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No Confidence Vote on Italian Premier

By CJ Skwiersky
The Digest, Case Comments Editor

On December 14, 2010, the Italian Premier, Silvio Berlusconi, will face a no confidence vote in parliament. The results of this vote will determine whether or not Berlusconi will be forced to resign from the position of Premier.

Berlusconi was elected in 2008 but his popularity and his power-base have been severely weakened as a result of political fallout with his former ally Gianfranco Fini, which has deteriorated into a bitter feud. His reputation has also been damaged due to a series of scandals which have been reported over the past weeks and months, including allegations of frequenting prostitutes (which resulted in a homophobic outburst by Berlusconi in which he said that it was “better to be passionate about a beautiful woman than a gay”) and allegations of his involvement with an underage Moroccan girl that included interference in her potential criminal case.

Berlusconi is also a defendant in two criminal trials, which have been placed on temporary hold due to a law in Italy that can suspend the proceedings for as long as 18 months “if the defendant has a legitimate impediment" stemming from their work as an elected official.” These pending trials include charges of corruption and of tax-fraud. Berlusconi has denied any wrongdoing on his part. However, this law had been passed by Berlusconi’s conservative allies and is being challenged.

Berlusconi has been urged by his now rival numerous times to resign in the face of these allegations. His popularity has fallen such that even journalists employed by his family-owned newspapers have criticized him.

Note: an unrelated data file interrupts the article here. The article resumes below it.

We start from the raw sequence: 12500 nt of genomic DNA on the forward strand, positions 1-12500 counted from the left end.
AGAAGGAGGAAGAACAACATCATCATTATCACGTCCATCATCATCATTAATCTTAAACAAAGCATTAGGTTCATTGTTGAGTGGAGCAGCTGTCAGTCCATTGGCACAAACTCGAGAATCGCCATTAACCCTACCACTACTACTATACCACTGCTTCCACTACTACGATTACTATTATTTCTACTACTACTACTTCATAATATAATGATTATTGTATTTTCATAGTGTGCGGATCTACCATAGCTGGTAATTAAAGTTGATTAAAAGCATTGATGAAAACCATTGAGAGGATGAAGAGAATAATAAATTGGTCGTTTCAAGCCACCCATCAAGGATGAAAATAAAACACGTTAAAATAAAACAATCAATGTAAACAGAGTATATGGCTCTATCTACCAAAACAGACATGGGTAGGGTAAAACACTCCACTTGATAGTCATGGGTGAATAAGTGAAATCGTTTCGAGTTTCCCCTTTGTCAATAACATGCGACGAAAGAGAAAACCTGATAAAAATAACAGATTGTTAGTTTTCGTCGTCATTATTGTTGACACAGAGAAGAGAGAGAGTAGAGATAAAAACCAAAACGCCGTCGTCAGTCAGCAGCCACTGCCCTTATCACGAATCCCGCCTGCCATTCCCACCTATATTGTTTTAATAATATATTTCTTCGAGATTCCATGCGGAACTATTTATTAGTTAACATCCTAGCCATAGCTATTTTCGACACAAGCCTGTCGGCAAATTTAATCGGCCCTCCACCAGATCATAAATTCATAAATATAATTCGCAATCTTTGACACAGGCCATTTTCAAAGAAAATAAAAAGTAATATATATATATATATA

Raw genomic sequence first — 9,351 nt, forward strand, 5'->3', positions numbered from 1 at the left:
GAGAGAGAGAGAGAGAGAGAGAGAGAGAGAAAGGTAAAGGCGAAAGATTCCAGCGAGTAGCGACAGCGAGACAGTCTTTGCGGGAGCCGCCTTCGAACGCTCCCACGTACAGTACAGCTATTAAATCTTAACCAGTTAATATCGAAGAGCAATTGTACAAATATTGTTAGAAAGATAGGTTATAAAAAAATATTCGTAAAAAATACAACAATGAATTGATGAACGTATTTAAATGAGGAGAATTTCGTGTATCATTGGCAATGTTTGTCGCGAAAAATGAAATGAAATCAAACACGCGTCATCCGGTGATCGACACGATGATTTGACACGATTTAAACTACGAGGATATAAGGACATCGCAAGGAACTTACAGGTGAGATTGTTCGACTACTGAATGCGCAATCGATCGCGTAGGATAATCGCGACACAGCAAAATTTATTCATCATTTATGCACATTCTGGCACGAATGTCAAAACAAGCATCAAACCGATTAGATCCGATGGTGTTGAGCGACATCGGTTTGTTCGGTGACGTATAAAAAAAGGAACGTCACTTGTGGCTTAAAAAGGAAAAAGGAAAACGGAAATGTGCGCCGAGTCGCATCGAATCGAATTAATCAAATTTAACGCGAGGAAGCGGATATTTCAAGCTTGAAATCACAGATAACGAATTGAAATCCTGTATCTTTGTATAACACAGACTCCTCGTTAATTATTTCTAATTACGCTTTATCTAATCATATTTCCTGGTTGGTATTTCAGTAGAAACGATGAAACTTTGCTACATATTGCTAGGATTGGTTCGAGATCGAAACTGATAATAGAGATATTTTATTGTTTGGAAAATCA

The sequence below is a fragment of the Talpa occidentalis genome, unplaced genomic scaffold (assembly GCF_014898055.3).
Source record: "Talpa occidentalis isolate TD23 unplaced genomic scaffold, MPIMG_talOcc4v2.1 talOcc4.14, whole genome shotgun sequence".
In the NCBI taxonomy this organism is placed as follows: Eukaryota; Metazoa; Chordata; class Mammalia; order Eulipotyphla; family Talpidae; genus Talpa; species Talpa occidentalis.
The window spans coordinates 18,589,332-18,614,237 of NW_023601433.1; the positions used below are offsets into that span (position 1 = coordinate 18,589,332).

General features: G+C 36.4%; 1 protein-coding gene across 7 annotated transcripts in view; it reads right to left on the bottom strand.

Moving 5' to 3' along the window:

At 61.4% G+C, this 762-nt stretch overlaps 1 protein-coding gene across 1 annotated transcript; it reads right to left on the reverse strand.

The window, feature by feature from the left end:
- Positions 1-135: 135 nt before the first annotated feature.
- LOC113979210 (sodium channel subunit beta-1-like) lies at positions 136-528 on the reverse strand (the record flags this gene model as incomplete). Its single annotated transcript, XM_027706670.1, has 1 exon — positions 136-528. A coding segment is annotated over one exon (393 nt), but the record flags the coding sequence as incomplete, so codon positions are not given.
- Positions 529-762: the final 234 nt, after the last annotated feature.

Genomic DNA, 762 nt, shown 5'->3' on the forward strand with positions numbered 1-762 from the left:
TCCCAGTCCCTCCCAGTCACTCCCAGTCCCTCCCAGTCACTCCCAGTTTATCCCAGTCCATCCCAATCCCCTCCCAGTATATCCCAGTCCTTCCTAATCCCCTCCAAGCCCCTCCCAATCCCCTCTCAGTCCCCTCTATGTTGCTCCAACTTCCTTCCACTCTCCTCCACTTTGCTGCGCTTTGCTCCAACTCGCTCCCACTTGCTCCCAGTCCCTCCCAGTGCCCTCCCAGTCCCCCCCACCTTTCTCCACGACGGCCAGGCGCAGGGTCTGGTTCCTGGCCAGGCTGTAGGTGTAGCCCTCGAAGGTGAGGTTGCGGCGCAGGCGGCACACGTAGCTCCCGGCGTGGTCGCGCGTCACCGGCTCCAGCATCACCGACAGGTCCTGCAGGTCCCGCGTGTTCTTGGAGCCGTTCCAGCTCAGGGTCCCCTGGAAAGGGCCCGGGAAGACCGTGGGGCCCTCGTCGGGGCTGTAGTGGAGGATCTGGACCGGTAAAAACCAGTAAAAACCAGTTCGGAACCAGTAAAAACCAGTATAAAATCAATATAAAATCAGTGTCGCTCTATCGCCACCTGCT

Berlusconi previously maintained majorities in both houses of the Italian parliament: the lower house and the Senate. However, due to the breakaway from Fini, Berlusconi maintains only a small majority in the Senate and has no assurance of a majority in the lower house. These majorities are key to the potential outcome on December 14th.

On December 13, 2010, Berlusconi will address the Italian parliament and plead his case. The next day, the lower house of parliament will vote on the no confidence motion. That same day, the Italian Senate will vote on the counter motion presented by Berlusconi’s remaining allies, a “motion in support of government.”

Should Berlusconi lose the vote of no-confidence in the lower house, he will have to resign.

Even if he wins the vote, he may not be safe. The same day as the no-confidence vote, the Constitutional Court will rule on whether the law suspending the criminal proceedings is constitutional. If not, he will find himself in court sooner rather than later, as Premier or merely as a citizen.

For more information, please see:

Miami Herald, “Italian Italy: no-confidence vote against gov't on Dec. 14,” 16 Nov. 2010.

The New York Times, “Italian Leader Plans to Call No Confidence Vote” 14 Nov. 2010.